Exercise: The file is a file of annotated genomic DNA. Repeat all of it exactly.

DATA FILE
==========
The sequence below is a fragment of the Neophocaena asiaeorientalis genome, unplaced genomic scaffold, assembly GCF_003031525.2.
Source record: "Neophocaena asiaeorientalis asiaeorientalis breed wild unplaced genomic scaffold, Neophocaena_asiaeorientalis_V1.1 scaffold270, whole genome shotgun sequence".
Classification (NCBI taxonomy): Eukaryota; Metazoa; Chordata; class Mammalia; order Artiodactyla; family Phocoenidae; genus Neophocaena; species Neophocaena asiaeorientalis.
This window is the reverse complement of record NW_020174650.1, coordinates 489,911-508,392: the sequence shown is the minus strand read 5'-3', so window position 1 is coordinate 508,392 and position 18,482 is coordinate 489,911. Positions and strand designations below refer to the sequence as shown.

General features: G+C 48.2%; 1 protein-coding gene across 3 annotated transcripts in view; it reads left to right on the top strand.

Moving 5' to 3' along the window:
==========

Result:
The sequence below is a fragment of the Neophocaena asiaeorientalis genome, unplaced genomic scaffold, assembly GCF_003031525.2.
Source record: "Neophocaena asiaeorientalis asiaeorientalis breed wild unplaced genomic scaffold, Neophocaena_asiaeorientalis_V1.1 scaffold270, whole genome shotgun sequence".
Classification (NCBI taxonomy): Eukaryota; Metazoa; Chordata; class Mammalia; order Artiodactyla; family Phocoenidae; genus Neophocaena; species Neophocaena asiaeorientalis.
This window is the reverse complement of record NW_020174650.1, coordinates 489,911-508,392: the sequence shown is the minus strand read 5'-3', so window position 1 is coordinate 508,392 and position 18,482 is coordinate 489,911. Positions and strand designations below refer to the sequence as shown.

General features: G+C 48.2%; 1 protein-coding gene across 3 annotated transcripts in view; it reads left to right on the top strand.

Moving 5' to 3' along the window: